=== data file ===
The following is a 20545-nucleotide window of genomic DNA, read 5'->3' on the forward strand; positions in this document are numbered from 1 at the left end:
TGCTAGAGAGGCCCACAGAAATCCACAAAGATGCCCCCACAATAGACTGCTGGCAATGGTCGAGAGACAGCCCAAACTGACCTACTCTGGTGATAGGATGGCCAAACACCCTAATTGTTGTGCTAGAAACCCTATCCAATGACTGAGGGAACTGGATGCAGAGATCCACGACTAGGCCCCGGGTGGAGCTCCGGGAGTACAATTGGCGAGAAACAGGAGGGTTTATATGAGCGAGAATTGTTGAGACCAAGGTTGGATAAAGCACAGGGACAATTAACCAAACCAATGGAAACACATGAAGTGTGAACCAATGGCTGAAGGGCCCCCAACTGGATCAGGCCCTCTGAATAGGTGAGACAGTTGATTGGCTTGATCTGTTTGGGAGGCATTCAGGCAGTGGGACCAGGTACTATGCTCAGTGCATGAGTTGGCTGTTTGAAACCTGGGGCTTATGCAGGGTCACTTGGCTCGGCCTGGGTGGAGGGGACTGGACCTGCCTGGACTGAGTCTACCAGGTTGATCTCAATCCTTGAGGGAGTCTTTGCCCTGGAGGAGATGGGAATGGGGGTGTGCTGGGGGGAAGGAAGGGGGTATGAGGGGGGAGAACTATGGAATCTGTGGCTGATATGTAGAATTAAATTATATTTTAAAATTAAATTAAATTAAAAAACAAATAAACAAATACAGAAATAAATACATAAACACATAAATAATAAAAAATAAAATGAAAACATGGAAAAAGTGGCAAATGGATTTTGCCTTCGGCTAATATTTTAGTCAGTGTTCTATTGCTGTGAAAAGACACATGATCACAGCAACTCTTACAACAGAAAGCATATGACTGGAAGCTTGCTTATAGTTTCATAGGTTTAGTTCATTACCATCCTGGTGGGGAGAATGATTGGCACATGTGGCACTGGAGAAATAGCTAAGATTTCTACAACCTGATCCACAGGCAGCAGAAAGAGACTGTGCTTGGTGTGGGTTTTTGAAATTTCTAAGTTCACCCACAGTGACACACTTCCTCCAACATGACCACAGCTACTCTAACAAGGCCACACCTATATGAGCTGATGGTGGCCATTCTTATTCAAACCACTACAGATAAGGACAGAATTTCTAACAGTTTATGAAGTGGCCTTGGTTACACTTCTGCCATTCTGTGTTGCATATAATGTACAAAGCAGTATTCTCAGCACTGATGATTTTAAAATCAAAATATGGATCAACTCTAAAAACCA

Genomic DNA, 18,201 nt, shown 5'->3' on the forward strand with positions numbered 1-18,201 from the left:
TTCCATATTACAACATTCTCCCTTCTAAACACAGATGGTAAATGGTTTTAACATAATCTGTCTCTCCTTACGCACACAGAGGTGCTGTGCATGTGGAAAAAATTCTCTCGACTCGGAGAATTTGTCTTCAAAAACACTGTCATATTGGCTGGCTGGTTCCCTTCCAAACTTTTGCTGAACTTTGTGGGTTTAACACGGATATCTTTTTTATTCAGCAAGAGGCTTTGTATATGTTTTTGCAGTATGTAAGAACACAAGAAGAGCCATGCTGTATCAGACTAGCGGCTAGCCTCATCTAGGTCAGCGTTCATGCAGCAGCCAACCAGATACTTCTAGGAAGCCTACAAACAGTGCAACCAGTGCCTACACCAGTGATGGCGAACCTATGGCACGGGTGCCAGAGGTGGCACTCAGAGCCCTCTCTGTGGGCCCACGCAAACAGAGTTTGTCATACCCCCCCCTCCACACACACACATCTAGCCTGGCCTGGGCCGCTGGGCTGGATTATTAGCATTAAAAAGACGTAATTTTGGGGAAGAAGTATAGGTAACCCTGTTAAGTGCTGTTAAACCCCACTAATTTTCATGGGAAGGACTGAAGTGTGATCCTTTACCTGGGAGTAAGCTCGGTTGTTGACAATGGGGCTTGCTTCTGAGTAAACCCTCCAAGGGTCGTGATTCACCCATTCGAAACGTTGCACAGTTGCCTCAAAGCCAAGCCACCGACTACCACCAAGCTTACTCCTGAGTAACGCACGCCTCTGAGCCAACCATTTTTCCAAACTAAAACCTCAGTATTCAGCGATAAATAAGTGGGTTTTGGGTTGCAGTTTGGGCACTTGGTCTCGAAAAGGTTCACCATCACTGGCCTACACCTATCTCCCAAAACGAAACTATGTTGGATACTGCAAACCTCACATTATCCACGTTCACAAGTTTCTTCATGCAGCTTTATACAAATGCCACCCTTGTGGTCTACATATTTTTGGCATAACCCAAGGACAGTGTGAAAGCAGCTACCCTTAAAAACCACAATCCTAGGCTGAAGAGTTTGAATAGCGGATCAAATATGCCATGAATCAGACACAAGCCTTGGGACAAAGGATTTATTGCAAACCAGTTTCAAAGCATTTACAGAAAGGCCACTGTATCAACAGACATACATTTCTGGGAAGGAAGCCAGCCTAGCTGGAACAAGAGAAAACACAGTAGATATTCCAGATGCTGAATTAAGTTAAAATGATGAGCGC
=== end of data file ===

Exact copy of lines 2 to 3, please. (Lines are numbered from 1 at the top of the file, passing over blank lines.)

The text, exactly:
TGCTAGAGAGGCCCACAGAAATCCACAAAGATGCCCCCACAATAGACTGCTGGCAATGGTCGAGAGACAGCCCAAACTGACCTACTCTGGTGATAGGATGGCCAAACACCCTAATTGTTGTGCTAGAAACCCTATCCAATGACTGAGGGAACTGGATGCAGAGATCCACGACTAGGCCCCGGGTGGAGCTCCGGGAGTACAATTGGCGAGAAACAGGAGGGTTTATATGAGCGAGAATTGTTGAGACCAAGGTTGGATAAAGCACAGGGACAATTAACCAAACCAATGGAAACACATGAAGTGTGAACCAATGGCTGAAGGGCCCCCAACTGGATCAGGCCCTCTGAATAGGTGAGACAGTTGATTGGCTTGATCTGTTTGGGAGGCATTCAGGCAGTGGGACCAGGTACTATGCTCAGTGCATGAGTTGGCTGTTTGAAACCTGGGGCTTATGCAGGGTCACTTGGCTCGGCCTGGGTGGAGGGGACTGGACCTGCCTGGACTGAGTCTACCAGGTTGATCTCAATCCTTGAGGGAGTCTTTGCCCTGGAGGAGATGGGAATGGGGGTGTGCTGGGGGGAAGGAAGGGGGTATGAGGGGGGAGAACTATGGAATCTGTGGCTGATATGTAGAATTAAATTATATTTTAAAATTAAATTAAATTAAAAAACAAATAAACAAATACAGAAATAAATACATAAACACATAAATAATAAAAAATAAAATGAAAACATGGAAAAAGTGGCAAATGGATTTTGCCTTCGGCTAATATTTTAGTCAGTGTTCTATTGCTGTGAAAAGACACATGATCACAGCAACTCTTACAACAGAAAGCATATGACTGGAAGCTTGCTTATAGTTTCATAGGTTTAGTTCATTACCATCCTGGTGGGGAGAATGATTGGCACATGTGGCACTGGAGAAATAGCTAAGATTTCTACAACCTGATCCACAGGCAGCAGAAAGAGACTGTGCTTGGTGTGGGTTTTTGAAATTTCTAAGTTCACCCACAGTGACACACTTCCTCCAACATGACCACAGCTACTCTAACAAGGCCACACCTATATGAGCTGATGGTGGCCATTCTTATTCAAACCACTACAGATAAGGACAGAATTTCTAACAGTTTATGAAGTGGCCTTGGTTACACTTCTGCCATTCTGTGTTGCATATAATGTACAAAGCAGTATTCTCAGCACTGATGATTTTAAAATCAAAATATGGATCAACTCTAAAAACCA

Genomic DNA, 18,201 nt, shown 5'->3' on the forward strand with positions numbered 1-18,201 from the left: